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Child Custody: The Benefits of Mediating Holiday Schedules

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Child Custody: The Benefits of Mediating Holiday Schedules

Child custody mediator Nicole K. Levy reviews how mediation can help parents plan and resolve holiday schedules.

Nicole K. Levy

This time of year can be stressful for parties involved in divorce or child custody litigation, or those who are separated and trying to work out what to do for a schedule. With the holidays rapidly approaching, and school breaks around the corner, there is pressure to create an amended schedule for the holidays, and, if one is already set, to work with changes that may arise. While a day-to-day parenting schedule generally affects only the parents and the children, holiday schedules involve planning with family, friends, travel, last minute changes, and sometimes different work schedules. If parents cannot agree on a parenting schedule for the holidays then one must be set by the court. However, holidays and how they are celebrated differ drastically from family to family. Whether this is due to religious differences, established patterns, travel, or simply tradition, often times a generic holiday schedule is not going to work for most parents who are separated.

Why Mediation Makes Sense for Parents Negotiating the Holidays

Whether you are currently engaged in litigation, mediation, or have not started any process, mediation is often a beneficial choice to work through a holiday schedule. Parents, even those currently in litigation, often come to mediation to work on isolated issues that are time sensitive, or that they believe need detailed attention. Court orders do not always allow for this type of detail; in fact, some court orders will simply specify that one parent gets a certain holiday, such as Christmas, and the other parent gets Thanksgiving, without set days or times. Worse, some court orders specify that one parent gets the Jewish holidays but does not outline which holidays are included. And what happens if Christmas and Hanukah fall during the same time frame? The bottom line is, mediation can be a valuable tool to work out a holiday schedule. One major holiday issue that arises is travel, whether it be the parents traveling, or family coming to Massachusetts for the holidays. Parents want to see their child during the holiday, but also know that the child may also want to see cousins, aunts, uncles, grandparents, and other family and friends. Breaking a traditional celebration not only affects the mother, father, and children, but also the family that travels to town or that typically hosts a celebration.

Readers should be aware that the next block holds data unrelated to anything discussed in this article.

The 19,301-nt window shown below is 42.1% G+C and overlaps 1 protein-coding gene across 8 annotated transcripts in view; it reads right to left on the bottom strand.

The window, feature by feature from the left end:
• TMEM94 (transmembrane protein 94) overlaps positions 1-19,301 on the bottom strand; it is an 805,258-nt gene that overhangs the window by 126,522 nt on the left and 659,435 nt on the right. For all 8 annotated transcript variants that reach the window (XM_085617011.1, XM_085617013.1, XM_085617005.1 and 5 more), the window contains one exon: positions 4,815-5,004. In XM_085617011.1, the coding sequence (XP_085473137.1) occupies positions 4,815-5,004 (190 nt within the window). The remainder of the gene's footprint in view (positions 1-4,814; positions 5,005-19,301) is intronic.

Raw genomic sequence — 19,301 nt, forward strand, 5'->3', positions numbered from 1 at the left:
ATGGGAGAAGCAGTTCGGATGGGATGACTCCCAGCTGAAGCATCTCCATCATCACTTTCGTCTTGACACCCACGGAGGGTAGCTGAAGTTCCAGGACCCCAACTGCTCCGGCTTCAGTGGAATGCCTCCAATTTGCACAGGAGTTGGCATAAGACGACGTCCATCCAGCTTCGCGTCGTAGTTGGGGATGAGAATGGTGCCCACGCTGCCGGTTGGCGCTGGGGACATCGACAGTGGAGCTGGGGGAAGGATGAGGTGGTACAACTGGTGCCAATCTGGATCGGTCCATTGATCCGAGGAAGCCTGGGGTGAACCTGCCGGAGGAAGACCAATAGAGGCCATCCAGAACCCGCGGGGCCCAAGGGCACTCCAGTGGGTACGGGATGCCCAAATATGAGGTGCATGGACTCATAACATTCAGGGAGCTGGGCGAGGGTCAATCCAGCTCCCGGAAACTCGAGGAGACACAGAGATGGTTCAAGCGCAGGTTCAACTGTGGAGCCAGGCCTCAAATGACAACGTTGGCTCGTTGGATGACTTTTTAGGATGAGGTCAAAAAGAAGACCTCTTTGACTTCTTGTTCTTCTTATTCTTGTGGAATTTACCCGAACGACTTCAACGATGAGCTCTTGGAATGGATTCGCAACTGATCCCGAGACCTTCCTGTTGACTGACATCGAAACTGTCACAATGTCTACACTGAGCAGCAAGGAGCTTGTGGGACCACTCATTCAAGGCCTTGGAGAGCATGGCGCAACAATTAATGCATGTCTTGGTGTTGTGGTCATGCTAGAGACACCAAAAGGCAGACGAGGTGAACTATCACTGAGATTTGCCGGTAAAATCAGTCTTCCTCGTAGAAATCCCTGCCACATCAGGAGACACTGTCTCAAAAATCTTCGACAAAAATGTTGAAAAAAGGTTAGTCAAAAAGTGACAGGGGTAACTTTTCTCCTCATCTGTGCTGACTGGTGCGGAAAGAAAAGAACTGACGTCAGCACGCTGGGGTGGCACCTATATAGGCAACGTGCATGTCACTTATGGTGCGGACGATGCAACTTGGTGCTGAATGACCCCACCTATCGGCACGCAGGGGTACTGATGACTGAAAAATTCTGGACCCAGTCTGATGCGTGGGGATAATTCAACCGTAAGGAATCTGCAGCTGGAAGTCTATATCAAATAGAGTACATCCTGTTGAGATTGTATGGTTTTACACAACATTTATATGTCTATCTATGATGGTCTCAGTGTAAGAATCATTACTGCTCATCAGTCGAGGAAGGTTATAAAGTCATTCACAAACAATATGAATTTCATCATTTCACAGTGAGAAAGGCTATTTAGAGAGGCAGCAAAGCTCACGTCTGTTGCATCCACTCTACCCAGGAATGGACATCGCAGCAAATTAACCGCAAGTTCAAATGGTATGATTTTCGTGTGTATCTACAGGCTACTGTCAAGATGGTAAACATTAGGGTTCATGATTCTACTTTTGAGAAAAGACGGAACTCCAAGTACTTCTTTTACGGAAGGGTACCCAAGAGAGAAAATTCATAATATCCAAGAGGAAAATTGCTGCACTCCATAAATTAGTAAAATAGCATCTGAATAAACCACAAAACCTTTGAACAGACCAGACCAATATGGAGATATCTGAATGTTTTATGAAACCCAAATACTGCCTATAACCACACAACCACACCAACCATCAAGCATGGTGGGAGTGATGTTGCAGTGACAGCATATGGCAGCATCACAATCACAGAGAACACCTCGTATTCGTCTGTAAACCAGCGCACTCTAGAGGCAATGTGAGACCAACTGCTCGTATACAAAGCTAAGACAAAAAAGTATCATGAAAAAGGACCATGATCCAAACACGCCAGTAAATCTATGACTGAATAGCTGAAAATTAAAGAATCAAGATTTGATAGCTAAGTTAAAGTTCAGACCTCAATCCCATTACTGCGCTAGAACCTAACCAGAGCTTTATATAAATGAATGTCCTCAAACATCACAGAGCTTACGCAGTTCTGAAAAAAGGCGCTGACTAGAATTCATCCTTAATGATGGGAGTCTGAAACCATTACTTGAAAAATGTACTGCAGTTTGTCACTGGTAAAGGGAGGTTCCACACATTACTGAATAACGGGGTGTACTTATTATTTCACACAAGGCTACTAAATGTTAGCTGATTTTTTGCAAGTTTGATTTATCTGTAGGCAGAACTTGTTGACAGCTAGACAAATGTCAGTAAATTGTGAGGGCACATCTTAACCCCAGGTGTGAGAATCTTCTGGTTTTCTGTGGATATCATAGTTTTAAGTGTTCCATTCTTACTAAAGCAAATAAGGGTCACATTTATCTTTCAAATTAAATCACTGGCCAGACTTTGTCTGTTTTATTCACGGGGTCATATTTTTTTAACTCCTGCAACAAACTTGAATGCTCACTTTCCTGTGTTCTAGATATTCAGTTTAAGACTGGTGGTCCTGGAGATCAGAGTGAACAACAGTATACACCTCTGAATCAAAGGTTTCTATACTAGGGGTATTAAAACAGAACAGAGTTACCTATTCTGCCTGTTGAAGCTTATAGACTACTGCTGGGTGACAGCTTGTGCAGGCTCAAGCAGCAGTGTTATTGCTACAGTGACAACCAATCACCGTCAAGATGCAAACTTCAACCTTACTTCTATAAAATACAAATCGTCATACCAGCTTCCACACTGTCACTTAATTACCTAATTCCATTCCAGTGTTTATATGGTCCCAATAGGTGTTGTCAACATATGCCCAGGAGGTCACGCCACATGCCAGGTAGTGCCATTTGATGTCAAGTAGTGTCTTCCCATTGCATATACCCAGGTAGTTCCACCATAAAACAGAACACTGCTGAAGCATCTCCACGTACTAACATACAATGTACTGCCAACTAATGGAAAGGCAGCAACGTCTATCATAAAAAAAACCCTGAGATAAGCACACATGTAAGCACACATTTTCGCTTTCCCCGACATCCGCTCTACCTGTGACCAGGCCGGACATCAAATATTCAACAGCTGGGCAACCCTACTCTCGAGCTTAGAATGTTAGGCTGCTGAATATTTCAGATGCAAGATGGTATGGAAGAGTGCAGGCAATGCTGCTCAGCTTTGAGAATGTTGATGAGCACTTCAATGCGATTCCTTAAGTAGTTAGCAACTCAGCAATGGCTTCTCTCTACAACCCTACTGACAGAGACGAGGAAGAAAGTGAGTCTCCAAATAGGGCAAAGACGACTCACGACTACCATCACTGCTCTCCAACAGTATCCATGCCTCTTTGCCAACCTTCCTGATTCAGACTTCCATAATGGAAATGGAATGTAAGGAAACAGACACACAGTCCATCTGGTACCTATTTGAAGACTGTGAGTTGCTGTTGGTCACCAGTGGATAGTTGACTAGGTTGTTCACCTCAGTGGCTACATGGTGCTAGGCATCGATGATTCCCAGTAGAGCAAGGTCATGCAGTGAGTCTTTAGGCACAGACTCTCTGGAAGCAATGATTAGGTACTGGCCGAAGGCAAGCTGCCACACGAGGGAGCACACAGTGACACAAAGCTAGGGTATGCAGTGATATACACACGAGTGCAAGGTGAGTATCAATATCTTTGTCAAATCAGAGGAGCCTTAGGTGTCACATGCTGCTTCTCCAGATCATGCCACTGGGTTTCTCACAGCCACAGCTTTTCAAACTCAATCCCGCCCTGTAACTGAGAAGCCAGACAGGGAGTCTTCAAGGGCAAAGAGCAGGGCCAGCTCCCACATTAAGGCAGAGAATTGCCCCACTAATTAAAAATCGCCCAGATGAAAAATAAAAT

One Size Does Not Fit All: Every Family’s Holiday Schedule is Different

There is no right answer for dealing with the holidays. There is no generic schedule that can be superimposed on every family. This is where mediation can assist. A skilled mediator can aid in crafting an incredibly tailored holiday schedule that takes into consideration outside family and traditions. It is not enough to “share” a holiday: a mediator can help in ensuring that the holiday is “shared” in a way that makes sense for both the parents and the children, but also considers other family. For some family, sharing the holiday may work, and for others, alternating the holiday may be a better option depending on how each parent plans to celebrate. Moreover, I have encountered families who do not celebrate the holidays on the actual holiday, and in these cases a court order to alternate or split the holiday would be useless. Unlike judges who become swarmed with filings this time of year, mediators can take the time to listen to each parents’ wishes, concerns, ideas, and proposals, and work with them to create a very detailed, unique holiday schedule. The schedule can be one that is repeated annually, alternates, or changes depending on certain factors, such as travel. A judge simply does not have the time to craft this type of schedule for every case on their docket.

Managing Holiday Vacation Time Through Mediation

Another challenge that frequently arises for holiday schedules is the work/holiday balance. Parents who do not have the entire school vacations off work face a challenge in child care, and whether they should maintain the day-to-day parenting schedule, or make accommodations for the school break. Again, there is no cookie cutter right or wrong answer for this. A mediator can listen to each parents’ concerns, review each parents’ schedule along with the school schedule, and help come to a resolution that is fair and accommodates everyone as best as possible. Where a court order may give each parent a certain amount of time each break, this type of order may not work for either parent. Whether this is the first time you and the other parent are discussing a holiday schedule, or you are deeply involved in a contentious litigation, mediation is always an option to assist in coming to an agreement. That agreement can be a temporary, trial agreement, or one that is permanent. Either way, mediation allows for parents to craft a holiday schedule that accommodates their needs.

Nicole K. Levy

Nicole is a divorce mediator and mediation coach for South Shore Divorce Mediation, with offices in Hingham, Massachusetts and East Sandwich, Massachusetts. She is also a collaborative law attorney Senior Associate Attorney for Lynch & Owens, P.C., where she specializes in divorce and family law issues. Nicole is a statutory mediator under M.G.L. Ch. 233, s. 23Cand a proud member of the Massachusetts Council on Family Mediation. To read more from Nicole Levy, check out her author page on the Lynch & Owens Blog.